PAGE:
Steel vs. Alloy Wheels
At a Glance
Alloy wheels are almost always superior to steel wheels when they are available. People prefer the appearance of alloy wheels, and as a result they can enhance a car’s resale value. Alloy wheels are also lighter and result in a slightly better-performing car. In an off-road environment that can cause wheel damage, steel wheels may be superior because they can be repaired easily in most cases.
In almost all cases in the U.S. you will find that a vehicle comes with either steel or alloy wheels. Around fifteen to twenty years ago this was not the case. Steel wheels were far more common and alloy wheels reserved for racing or high performance use. With a reduction in material costs both are now readily available to the public. Which is best for your application though? In this article, we’ll put steel vs. alloy wheels head to head.
First let us have a look at the big difference: how they are made. The steel wheel, as the name suggests, is made of pure steel. Usually it is constructed from a pressed sheet, which forms the face of the wheel, and a turned barrel making up the outer section. These two are commonly welded together, although steel wheels were bolted together in the past. Alloy wheels are made from ferrous metals and usually either cast or forged in one piece. There are two piece versions which, in a similar way to the steel wheels, have a barrel section and face section.
One of the obvious distinguishing features of these two types of wheel is price. Universally, steel wheels are cheaper than their alloy counterpart. This all comes down to the manufacturing process; alloy wheels are more expensive to work with, especially forged alloy wheels which sit at the top of the price structure. If you buy a new car the cheap version will usually be fitted with steel wheels. This can look like a good option but could be a false economy. You must bear in mind that if you plan to resell your vehicle having alloy wheels is a big plus. Alloy wheels as standard can keep the value of your car high and pay off further down the road.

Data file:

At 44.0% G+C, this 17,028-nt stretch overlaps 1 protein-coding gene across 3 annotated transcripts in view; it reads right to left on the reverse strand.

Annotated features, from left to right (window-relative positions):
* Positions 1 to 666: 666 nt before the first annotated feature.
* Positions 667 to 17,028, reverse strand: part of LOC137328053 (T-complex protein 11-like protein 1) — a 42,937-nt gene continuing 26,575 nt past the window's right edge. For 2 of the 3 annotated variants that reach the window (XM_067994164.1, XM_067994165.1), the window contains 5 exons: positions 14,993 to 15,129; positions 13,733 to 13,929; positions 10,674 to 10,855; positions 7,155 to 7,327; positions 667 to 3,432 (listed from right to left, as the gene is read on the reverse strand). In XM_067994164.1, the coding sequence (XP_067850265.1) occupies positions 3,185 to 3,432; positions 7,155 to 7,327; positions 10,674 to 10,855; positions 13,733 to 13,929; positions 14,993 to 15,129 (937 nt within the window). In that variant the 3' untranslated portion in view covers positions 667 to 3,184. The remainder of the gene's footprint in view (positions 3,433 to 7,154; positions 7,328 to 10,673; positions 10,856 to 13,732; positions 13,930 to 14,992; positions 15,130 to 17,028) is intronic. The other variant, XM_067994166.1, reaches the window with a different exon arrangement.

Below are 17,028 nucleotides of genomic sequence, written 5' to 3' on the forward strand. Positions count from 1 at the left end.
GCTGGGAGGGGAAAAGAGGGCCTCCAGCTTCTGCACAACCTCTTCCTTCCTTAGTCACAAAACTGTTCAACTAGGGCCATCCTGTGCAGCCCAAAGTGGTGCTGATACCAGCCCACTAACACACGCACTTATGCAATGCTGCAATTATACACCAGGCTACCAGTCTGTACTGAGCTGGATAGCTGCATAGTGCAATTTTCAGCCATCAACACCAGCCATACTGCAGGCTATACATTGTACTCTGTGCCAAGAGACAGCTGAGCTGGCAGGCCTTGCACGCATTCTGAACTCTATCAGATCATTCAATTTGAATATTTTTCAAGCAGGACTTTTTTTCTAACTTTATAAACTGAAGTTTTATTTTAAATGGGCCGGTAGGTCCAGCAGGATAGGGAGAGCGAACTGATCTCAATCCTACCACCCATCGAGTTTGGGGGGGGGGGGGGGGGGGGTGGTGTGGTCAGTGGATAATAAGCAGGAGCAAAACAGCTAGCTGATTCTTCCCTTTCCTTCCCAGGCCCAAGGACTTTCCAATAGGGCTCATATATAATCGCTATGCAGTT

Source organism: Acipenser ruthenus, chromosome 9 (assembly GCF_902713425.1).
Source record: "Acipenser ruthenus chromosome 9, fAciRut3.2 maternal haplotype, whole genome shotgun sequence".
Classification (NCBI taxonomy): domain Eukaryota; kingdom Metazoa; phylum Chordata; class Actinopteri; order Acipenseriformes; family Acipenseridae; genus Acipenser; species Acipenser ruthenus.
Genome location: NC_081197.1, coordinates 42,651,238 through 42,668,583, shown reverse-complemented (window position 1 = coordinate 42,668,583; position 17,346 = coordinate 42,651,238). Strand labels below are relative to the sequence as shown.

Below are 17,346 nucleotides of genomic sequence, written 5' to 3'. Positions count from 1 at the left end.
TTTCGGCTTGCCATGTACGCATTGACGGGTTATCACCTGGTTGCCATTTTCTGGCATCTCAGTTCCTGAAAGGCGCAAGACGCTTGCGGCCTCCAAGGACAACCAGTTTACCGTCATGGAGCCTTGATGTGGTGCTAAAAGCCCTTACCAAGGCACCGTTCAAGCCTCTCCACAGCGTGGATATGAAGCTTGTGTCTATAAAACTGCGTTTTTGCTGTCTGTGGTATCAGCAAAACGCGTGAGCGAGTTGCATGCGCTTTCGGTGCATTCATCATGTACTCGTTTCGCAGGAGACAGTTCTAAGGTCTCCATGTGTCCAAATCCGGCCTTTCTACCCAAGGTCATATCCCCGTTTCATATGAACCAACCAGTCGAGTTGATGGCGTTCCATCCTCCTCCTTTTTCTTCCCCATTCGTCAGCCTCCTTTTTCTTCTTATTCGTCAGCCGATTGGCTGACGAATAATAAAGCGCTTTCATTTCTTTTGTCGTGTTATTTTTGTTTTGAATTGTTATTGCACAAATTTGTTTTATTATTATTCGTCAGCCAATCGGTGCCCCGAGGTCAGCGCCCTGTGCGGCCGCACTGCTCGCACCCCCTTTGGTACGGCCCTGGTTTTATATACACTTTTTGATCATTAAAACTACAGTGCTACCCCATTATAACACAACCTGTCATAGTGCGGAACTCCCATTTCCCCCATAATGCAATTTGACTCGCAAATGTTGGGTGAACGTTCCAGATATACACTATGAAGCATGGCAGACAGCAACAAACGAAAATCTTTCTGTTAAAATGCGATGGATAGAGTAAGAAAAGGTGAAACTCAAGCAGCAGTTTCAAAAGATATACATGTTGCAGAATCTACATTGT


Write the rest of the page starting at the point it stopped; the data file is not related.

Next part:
Performance is usually the second consideration of alloy vs. steel wheels. For 90 percent of road cars style is usually the deciding factor. If weight — and by extension performance — is your concern then alloy wheels tend to be the best choice. Alloy wheels, due to their construction and materials, are lighter than steel wheels — sometimes up to and beyond a third less in weight. This mean they will accelerate and “brake” better than steel wheels. Reducing the weight of the car overall also increases performance. The only situation when the opposite may be true is with large off-road vehicles. Here simple, robust steel wheels may be preferable due to the safety factors involved.
In general alloy wheels are stronger and more effective than steel wheels. They will not bend as easily. For most applications this is beneficial but realistically, you will never test these limits with normal road driving. If, as mentioned above, you are planning extended off-road trips then steel has a few benefits. Steel wheels are very durable and most importantly can be repaired easily when damaged by being bent back into their original shape. An alloy wheel that cracks will likely shatter, requiring replacement.
Both alloy and steel wheels have their uses. Your decision will probably be based on aesthetic choices and potential resale value of your car. Steel wheels are a prefect cheap alternative but do not match the overall performance of a quality alloy wheel.